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Discussion Starter #1
I am removing the front and rear glass from a ‘67. It has the little pins to hold the molding. First, is there any sort of conversion gasket that you can use to delete the chrome trim and be done with it?
Barring that are the little screw in studs the best replacement for missing pins?
I also see lots of sealant being used when installing new glass. Is this necessary? I have installed a lot of glass in other makes, including pickups, and haven’t ever had to use any sort of sealant and have not had any leaks.

We are getting ready for paint and have removed the rear quarters to access the nuts on the back of the side louvers. Is there an assessment guide for these? They were kind of a pain to remove.

thanks,
 

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They make a special small screw that replaces the missing pins that hold the molding clips. W&E Sales is one company that makes them, part number 99-672 and they should be available at any auto supply shop that carries the clips.
The Mustangs are different than your standard gasket glass and if you don't seal them you are guaranteed a leak. 3-M 08509 is a good choice and a row of strip caulk inside is good insurance also.
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For some reason my 65 has some studs and some screws in the back glass channel. Be aware that the stud type clips slide onto the studs at a different height than the screw on clips or they do on a 65 anyway. Both clip types are available though but you may have to buy 2 full sets unless you can scrounge up the ones you need.

To elminate the clip on moldings you would need to convert to close fit glass which is wider and taller and probably not cheap. It uses a modern type gasket and installs like a modern windsheld or rear glass. I've seen it done in photos but I'm not sure if you can buy that set up or it was custom made.
 

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cool, but not cheap. Alternatively you could weld filler strips to the body to 1/2 fill the gaps, then black out the 1" edge of the glass like modern glass, glue in with urethane, and use a rubber molding to span the gap. Doable, haven't seen it done on a Mustang, so not sure that it would look 'right'? Tommy Boshers did it on a back glass of a car on Spike TV MuscleCar- it looked pretty good as I recall..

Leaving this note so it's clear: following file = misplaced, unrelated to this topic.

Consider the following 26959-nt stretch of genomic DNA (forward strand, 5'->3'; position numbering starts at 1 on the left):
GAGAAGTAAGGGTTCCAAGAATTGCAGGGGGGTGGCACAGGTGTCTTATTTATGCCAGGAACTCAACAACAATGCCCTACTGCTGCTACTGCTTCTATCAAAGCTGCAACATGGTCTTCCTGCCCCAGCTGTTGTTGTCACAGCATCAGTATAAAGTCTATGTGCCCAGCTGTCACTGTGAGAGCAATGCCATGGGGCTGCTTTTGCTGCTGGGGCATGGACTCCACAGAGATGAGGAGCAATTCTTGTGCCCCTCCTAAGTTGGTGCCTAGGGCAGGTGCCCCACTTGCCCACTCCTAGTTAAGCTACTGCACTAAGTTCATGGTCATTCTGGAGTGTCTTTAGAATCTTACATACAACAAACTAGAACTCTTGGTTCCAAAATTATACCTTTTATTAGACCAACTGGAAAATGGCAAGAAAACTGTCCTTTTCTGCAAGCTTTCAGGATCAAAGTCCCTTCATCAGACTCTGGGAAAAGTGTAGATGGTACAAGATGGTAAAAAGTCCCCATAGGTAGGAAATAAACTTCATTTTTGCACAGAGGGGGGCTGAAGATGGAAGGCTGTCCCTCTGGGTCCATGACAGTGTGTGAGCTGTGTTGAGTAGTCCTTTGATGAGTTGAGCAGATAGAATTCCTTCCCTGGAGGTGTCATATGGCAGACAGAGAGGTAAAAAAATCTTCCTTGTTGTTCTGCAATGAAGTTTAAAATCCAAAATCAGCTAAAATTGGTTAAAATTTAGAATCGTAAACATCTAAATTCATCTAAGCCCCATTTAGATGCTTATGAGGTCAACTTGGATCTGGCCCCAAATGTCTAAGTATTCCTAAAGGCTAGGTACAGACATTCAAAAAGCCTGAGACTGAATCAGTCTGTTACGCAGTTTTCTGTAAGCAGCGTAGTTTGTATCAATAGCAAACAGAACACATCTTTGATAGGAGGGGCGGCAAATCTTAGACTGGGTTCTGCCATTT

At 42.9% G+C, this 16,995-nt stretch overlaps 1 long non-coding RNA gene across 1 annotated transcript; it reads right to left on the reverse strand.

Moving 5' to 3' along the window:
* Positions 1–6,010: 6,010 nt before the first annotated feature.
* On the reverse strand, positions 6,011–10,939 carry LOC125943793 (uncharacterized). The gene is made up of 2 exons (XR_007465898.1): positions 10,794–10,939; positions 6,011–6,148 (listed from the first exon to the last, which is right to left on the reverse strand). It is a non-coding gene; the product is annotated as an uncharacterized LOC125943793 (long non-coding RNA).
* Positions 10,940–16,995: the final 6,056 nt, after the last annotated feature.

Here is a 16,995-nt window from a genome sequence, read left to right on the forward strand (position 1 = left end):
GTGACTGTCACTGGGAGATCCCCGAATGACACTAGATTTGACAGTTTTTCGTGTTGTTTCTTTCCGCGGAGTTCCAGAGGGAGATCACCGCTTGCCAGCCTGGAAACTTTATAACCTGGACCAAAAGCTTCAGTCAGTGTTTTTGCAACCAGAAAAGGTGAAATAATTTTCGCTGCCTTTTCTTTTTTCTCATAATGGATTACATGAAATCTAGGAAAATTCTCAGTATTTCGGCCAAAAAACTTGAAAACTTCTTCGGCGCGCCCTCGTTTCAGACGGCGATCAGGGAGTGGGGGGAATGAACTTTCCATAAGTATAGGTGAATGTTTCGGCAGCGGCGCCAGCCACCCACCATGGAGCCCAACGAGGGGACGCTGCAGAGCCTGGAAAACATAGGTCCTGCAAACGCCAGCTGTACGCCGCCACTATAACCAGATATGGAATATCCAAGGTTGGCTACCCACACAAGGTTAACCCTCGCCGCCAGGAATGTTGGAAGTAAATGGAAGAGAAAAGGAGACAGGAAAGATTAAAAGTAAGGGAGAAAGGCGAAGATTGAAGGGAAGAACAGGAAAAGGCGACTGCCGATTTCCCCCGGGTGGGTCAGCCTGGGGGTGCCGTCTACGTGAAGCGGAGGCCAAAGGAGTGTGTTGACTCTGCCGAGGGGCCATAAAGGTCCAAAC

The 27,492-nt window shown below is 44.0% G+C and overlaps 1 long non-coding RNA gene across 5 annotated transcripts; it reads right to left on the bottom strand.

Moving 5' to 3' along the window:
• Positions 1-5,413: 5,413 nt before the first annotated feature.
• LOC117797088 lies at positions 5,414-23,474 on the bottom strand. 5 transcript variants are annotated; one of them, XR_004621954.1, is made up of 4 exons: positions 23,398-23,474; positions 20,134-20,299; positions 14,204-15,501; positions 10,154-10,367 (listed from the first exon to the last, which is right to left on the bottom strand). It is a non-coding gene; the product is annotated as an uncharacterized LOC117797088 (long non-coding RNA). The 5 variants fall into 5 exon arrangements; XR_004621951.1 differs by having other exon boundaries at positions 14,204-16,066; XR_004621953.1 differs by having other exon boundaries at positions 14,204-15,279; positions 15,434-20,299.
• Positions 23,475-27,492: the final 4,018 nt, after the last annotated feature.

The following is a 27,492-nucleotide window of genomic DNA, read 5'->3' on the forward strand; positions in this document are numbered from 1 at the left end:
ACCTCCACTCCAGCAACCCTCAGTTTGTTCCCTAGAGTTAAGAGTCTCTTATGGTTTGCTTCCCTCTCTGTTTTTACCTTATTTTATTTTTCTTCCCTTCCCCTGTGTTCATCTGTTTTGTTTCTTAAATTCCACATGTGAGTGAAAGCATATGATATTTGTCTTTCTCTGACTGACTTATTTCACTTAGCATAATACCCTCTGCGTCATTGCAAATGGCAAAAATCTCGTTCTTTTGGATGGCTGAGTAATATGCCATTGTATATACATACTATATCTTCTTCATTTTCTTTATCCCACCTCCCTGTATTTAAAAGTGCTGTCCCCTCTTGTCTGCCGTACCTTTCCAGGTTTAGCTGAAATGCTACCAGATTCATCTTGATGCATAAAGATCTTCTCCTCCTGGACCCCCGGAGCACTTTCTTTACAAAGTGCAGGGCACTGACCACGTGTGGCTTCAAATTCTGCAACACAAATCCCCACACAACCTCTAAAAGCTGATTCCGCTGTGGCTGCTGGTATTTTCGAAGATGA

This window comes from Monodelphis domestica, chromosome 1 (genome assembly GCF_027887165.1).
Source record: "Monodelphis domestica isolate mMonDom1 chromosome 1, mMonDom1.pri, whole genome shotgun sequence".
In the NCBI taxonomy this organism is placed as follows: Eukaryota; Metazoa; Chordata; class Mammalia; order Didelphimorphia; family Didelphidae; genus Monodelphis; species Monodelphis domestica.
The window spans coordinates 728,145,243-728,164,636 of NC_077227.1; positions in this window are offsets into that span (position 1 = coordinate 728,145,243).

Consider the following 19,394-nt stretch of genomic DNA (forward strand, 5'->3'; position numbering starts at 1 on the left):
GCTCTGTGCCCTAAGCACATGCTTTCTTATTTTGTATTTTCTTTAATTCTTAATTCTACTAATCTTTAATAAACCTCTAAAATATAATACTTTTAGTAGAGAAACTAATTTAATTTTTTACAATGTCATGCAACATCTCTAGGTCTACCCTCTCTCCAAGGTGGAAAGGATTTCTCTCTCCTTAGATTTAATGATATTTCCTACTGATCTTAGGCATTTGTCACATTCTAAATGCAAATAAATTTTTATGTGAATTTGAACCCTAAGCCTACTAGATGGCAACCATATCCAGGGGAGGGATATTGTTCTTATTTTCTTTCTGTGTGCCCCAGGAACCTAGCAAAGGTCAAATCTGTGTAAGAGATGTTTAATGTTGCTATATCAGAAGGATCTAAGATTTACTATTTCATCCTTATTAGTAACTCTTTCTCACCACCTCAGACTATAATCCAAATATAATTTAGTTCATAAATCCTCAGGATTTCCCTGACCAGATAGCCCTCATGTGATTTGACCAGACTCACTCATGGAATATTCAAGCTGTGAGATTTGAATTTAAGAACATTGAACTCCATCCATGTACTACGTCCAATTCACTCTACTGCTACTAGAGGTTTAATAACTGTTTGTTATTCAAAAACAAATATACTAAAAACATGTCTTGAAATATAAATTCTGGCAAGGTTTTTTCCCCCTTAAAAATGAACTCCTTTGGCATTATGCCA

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As I understand it the bodies of the early Mustangs are not rigid enough to use a glue-in windshield. As the car is driven the body flexes and if the windshield is glued in place it will crack. The original rubber gasket allows for some flexing.
 

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I have a truck I drive that I put in windshield in. I noted almost no sealer on the rubber seal when I pulled it out and thought what the heck, I'll try it dry when I put it back in. No sealer and no leaks.
We can pretty much guarantee that WON'T work on your Mustang. I can't say why but you will need some bedding and glazing compound. OK, a LOT of compound, before it will be water tight. Many members here can chime in on difficulties getting rubber gasketed glasses to seal.
I once contacted 3M tech support and asked them about using urethane. Mostly because some goober on Youtube did one that way. They allowed as how you could but the best results would be had using the factory recommended bedding and glazing sealant. Since they make all that stuff and they ARE 3M I feel they are a more reliable source of info than some guy in front of a camera. You can contact 3M yourself if you like, very nice and helpful people.
 

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Discussion Starter #7
Thanks, I was hoping to find a decent gasket with built in chrome, like the 67-72 chubby c10 gaskets. I didn’t really want to spend several thousand dollars on a windshield.
 
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